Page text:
About 9 months ago I became sys admin over Active Directory for a company. Today someone submitted a ticket pointing out that our DNS had a stale entry for an authoritative server. My investigation found that in 2012 a branch office had been closed and the domain controller in that office had been decommissioned without running dcpromo and removing the DNS role. I also found about a dozen and a half other static DNS entries from the same subnet that office ran on, which subnet is no longer used by the company.

This isn't the first time I've encountered static DNS entries that are years out of date. Most of these belong to our engineering unit, who will stand up a server in their lab, request us to add it to DNS, then kill the server and never tell IT about it. The majority of these are lab servers that are never joined to our AD domain, so I can't check DNS against computer accounts in AD.

How can I isolate and remove all of these stale static entries?

We're running Active Directory at a 2008r2 functional level. All of our DCs are 2008r2.

1 Answer 1


In order for scavenging to work, each record must have a timestamp. The dnscmd.exe /ageallrecords command establishes that timestamp. For actual live systems this merely means that the timestamp will be updated upon running the command and then at the next refresh interval (7 days or at startup). For all stale records this means that a valid timestamp is established, which then allows those stale records to be scavenged at the next scavenge interval.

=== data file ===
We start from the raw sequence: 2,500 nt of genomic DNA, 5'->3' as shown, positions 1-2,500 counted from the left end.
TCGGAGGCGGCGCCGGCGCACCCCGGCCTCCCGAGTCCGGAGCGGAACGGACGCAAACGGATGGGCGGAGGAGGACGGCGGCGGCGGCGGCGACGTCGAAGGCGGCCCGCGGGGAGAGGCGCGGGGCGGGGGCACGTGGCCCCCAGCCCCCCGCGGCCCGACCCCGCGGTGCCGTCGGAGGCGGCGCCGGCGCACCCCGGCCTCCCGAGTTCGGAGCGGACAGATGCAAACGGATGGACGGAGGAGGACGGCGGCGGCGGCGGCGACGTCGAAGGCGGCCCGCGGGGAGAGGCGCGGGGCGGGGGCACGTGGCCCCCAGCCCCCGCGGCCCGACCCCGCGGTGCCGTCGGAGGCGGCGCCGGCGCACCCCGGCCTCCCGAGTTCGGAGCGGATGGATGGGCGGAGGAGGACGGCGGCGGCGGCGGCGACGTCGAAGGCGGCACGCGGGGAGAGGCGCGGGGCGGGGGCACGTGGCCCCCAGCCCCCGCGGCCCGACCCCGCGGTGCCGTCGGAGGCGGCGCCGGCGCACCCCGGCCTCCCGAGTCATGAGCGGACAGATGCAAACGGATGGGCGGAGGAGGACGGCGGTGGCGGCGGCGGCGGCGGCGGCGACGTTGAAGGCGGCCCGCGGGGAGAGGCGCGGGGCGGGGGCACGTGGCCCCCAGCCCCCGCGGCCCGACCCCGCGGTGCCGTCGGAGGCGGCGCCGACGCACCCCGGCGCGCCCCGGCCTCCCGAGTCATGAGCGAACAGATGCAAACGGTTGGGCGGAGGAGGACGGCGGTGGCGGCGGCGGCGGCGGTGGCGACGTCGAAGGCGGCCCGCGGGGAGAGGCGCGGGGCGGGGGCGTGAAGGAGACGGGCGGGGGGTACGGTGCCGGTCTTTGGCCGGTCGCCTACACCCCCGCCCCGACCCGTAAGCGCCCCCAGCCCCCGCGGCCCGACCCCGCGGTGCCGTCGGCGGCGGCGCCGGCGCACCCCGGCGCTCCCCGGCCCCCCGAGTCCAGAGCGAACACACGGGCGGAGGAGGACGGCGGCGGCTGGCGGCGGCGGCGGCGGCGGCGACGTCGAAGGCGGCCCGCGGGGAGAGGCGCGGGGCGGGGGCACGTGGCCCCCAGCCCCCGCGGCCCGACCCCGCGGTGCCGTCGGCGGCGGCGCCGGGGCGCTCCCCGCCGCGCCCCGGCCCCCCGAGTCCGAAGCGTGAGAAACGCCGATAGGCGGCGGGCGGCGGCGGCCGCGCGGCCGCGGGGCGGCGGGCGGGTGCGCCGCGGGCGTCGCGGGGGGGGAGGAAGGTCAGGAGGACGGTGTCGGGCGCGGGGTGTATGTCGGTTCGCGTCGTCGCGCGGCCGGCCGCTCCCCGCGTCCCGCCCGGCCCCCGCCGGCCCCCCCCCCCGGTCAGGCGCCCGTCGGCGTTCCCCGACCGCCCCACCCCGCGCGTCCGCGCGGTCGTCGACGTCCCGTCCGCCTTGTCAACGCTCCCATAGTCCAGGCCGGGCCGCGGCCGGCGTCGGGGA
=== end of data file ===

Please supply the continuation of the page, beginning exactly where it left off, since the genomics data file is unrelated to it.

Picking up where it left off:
So, assuming that you're going to enable scavenging on the DNS servers and the DNS zones, you can use dnscmd.exe /ageallrecords to set the current timestamp on all records. For all Windows systems that actually still exist they'll update their record every 7 days or at startup and therefore shouldn't be scavenged at the next scavenging interval. For all stale records for hosts that no longer exist, they should be scavenged at the next scavenging interval.

  • blogs.technet.com/b/networking/archive/2008/03/19/… "DNScmd.exe with the /ageallrecords switch... If you actually run this command against a zone it will truly set scavenging and a timestamp on all records in the zone including static records that you never want to be scavenged. Because of the time it takes scavenging to do it's thing people find this command and get tempted to give it a try. Do not. It will delete stuff. Have patience instead."
    – Thomas
    Apr 2, 2015 at 15:12
  • Even if all of our Windows servers with static IPs will dynamically update DNS, many of the engineering systems are *nix, which may not. I know SUSE is commonly used and it does not natively support DDNS updates. I can't risk deleting static records that are still in use.
    – Thomas
    Apr 2, 2015 at 15:16
  • The passage you highlighted is the caveat. You either scavenge stale records or you don't. Unfortunately you can't have your cake and eat it too.
    – joeqwerty
    Apr 2, 2015 at 16:05
  • We already have scavenging enabled at an interval of 21 days. This works great for stale dynamic records. There has to be a way to clean up static records without aging all of them indiscriminately.
    – Thomas
    Apr 2, 2015 at 16:31

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